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Oscar Fingal O’Flahertie Wills Wilde
1854 - 1900
The Irish born Wilde, in 1871, attended Trinity College, Dublin; there he won a Berkeley Gold Medal for Greek, and was elected to a Queen's Scholarship. He went on to Oxford taking a scholarship at Magdalen. Writing plays, he captured a wide audience in England; his dialogue was marked with skill and ingenuity. The wearing of long hair and idiosyncratic dress, and other mannerisms, such as the carrying of flowers in his hand while he lectured, tagged Wilde as an eccentric. He was a homosexual, and was tried and found "guilty" of it, and spent two years in prison at hard labour on account of it. In what turned out to be a very celebrated case, Wilde brought an abortive legal action in 1895 against the Marquis of Queensberry (Queensberry had objected to Wilde's association with his son Lord Alfred Douglas). He was exiled to Paris, there to die a broken man. Wilde's most noteworthy piece of fiction is The Picture of Dorian Gray (1891); as a play write, he will be remembered for "The Importance Of Being Earnest" (1899). For you out there who interested in things legal, then read The Trials of Oscar Wilde, H. Montgomery Hyde of the Middle Temple, ed., with introduction (92 pp.) by Hyde and a foreword (8 pp.) by Sir Travers Humphreys; Ills.; (London: Wm. Hodge, 1948).
|The Grave of Shelley|
The Grave of Shelley
Like burn-out torches by a sick man’s bed
Gaunt cypress-trees stand round the sun-bleached stone;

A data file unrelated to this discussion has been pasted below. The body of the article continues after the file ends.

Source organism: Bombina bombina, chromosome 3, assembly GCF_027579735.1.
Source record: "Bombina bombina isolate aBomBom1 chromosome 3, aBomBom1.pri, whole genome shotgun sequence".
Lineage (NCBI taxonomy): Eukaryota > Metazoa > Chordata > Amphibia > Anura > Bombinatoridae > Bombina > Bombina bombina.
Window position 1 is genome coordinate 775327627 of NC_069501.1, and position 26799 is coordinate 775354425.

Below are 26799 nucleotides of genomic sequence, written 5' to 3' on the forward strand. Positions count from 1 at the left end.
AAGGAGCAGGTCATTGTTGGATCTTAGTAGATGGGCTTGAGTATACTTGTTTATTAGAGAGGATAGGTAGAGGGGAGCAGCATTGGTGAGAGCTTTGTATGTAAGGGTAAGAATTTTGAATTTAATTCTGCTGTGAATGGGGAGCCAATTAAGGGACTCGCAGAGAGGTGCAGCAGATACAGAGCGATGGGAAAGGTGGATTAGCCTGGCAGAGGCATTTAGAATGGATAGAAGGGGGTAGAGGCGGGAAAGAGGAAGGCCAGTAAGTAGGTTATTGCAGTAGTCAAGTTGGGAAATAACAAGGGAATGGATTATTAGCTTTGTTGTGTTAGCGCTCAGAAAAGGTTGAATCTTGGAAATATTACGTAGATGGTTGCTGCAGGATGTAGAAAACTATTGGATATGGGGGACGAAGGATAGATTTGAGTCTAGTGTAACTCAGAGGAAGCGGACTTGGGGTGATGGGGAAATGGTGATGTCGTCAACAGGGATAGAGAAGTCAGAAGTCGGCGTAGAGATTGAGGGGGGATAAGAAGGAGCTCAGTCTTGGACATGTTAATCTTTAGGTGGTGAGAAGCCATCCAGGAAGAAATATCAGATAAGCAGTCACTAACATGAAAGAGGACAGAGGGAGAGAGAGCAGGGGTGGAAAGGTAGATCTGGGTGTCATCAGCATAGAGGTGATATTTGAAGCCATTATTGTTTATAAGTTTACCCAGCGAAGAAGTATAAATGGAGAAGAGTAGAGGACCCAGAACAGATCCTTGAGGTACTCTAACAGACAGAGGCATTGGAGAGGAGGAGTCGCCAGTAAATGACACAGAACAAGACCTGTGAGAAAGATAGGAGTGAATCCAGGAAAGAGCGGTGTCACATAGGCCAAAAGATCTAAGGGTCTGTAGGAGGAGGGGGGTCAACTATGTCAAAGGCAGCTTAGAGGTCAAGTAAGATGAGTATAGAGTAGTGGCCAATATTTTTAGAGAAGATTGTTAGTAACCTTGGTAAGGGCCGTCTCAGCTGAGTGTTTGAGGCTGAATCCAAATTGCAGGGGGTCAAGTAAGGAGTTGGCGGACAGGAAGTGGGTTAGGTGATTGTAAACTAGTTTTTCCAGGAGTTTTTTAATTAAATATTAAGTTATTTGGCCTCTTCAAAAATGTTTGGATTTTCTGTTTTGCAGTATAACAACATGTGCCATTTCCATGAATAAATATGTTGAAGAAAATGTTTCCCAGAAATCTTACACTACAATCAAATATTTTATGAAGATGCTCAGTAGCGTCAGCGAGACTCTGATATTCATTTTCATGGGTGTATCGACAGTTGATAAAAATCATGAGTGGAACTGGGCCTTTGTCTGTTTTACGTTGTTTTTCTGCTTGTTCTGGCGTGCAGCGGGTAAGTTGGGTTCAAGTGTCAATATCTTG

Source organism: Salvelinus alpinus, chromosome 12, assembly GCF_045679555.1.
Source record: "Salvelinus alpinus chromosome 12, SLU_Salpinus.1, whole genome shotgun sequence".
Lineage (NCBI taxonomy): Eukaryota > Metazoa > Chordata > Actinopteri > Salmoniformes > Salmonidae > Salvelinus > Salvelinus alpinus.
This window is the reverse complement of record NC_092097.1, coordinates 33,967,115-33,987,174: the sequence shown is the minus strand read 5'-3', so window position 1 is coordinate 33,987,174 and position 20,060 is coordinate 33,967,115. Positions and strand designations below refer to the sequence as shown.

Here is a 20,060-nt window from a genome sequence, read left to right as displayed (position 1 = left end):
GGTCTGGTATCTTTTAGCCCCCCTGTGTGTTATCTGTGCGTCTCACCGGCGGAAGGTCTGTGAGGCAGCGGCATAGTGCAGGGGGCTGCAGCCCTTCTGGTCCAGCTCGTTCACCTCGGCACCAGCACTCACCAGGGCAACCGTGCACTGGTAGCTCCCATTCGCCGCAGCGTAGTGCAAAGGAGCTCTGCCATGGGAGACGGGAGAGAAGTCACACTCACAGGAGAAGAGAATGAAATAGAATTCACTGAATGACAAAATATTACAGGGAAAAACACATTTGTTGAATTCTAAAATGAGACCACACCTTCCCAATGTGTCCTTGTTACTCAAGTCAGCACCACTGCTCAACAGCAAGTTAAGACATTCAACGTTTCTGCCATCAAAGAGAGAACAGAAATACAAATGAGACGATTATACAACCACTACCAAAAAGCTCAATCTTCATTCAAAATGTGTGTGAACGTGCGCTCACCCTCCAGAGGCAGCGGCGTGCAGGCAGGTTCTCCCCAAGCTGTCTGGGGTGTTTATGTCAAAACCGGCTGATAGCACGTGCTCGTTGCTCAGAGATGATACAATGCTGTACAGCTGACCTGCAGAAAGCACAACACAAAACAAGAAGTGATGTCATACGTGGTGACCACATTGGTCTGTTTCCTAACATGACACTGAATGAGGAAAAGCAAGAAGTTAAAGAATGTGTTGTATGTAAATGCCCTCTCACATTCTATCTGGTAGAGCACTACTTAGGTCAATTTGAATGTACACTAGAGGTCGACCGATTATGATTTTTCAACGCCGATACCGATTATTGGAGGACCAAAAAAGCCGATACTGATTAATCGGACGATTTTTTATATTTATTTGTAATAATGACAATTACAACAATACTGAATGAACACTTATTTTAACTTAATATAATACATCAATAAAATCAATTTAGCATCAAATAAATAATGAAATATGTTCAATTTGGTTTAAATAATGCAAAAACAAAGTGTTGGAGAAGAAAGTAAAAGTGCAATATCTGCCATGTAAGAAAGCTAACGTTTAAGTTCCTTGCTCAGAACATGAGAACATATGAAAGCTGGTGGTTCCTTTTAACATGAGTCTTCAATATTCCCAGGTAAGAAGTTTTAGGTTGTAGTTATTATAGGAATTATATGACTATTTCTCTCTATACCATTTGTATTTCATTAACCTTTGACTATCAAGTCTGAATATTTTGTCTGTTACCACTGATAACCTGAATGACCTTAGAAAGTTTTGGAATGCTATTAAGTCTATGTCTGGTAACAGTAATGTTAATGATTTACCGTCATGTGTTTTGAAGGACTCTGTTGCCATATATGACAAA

Here doth the little night-owl make here throne;
And lizard show his jewelled head.
And, where the chaliced poppies flame to red,
In the still chamber of yon pyramid
Surely some Old-World Sphinx lurks darkly hid,
Grim warder of this pleausaunce of the dead.
Ah! sweet indeed to rest within te womb
Of Earth, great mother of eternal sleep,
But sweeter far for thee a restless tomb
In where the tall ships founder in the glooms
Against the rocks of some wave-shattered steep.
Symphony in Yellow
An omnibus across the bridge
Crawls like a yellow butterfly,
And, here and there, a passer-by
Shows like a little restless midge.
Big barges full of yellow hoy
Are moored against the shadow wharf
And like a yellow silken scarf,
The thick fog hangs along the quay.
The yellow leaves begin to fade
And flutter from the Temple elms
And at my feet the pale green Thames
Lies like a rod of rippled jade.
Impression du Matin
The Thames nocturne of blue and gold
Changed to a Harmony in grey:
A barge with ochre-coloured hay
Dropt from the wharf: and chill and cold
The yellow fog came creeping down
The bridges, till the houses walls
Seemed changed to shadows and St. Paul’s
Loomed like a bubble o’er the town.
Then suddenly arose the clang
Of waking life; the streets were stirred
With country wagons: and a bird
Flew to the glistening roofs and sang.
But one pale woman all alone,
The daylight kissing her wan hair,
Loitered beneath the gas lamps’ flair,
With lips of flame and heart of stone.
HOW steep the stairs within Kings’ houses
For exile-wearied feet as mine to tread,
And O how salt and bitter is the bread
Which falls from this Hound’s table,—better far
That I had died in the red ways of war,
Or that the gate of Florence bare my head,
Than to live thus, by all things comraded
Which seek the essence of my soul to mar.
“Curse God and die: what better hope than this?
He hath forgotten thee in all the bliss
Of his gold city, and eternal day”—
Nay peace: behind my prison’s blinded bars
I do possess what none can take away,
My love, and all the glory of the stars.
O well for him who lives at ease
Sonnet on the Massacre of the Christians in Bulgaria